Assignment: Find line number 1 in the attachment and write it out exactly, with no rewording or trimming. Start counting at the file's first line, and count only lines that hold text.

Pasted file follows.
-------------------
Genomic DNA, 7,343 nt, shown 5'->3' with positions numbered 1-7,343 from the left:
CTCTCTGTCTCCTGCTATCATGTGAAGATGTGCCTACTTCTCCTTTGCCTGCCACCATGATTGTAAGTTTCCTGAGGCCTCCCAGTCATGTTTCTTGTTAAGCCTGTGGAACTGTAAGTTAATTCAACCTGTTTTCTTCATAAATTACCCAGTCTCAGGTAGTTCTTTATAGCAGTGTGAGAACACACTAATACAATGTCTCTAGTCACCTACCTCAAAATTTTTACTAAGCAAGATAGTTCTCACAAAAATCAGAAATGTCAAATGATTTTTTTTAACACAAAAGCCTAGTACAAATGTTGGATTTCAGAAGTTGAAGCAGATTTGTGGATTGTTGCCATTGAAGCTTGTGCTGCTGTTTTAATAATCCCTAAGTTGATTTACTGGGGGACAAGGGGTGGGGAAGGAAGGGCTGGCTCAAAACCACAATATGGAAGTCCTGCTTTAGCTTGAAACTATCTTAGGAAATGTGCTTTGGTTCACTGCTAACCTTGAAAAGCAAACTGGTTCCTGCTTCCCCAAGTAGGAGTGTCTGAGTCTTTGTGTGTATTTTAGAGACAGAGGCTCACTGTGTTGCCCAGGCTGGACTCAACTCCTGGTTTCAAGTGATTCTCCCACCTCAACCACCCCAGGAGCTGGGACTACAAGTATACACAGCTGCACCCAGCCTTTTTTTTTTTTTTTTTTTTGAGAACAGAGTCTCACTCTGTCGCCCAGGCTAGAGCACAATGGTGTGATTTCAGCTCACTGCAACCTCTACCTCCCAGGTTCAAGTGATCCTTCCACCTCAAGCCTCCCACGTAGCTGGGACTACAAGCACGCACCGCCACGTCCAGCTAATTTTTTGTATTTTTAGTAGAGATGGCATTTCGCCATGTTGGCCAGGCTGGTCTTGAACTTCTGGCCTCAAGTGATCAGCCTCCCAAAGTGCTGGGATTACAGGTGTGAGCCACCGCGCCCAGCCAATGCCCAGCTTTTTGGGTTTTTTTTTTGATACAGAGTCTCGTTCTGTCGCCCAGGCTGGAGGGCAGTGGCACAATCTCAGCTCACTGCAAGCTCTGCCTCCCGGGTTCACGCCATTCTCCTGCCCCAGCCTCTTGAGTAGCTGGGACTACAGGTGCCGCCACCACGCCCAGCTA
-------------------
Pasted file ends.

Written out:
Genomic DNA, 7,343 nt, shown 5'->3' with positions numbered 1-7,343 from the left: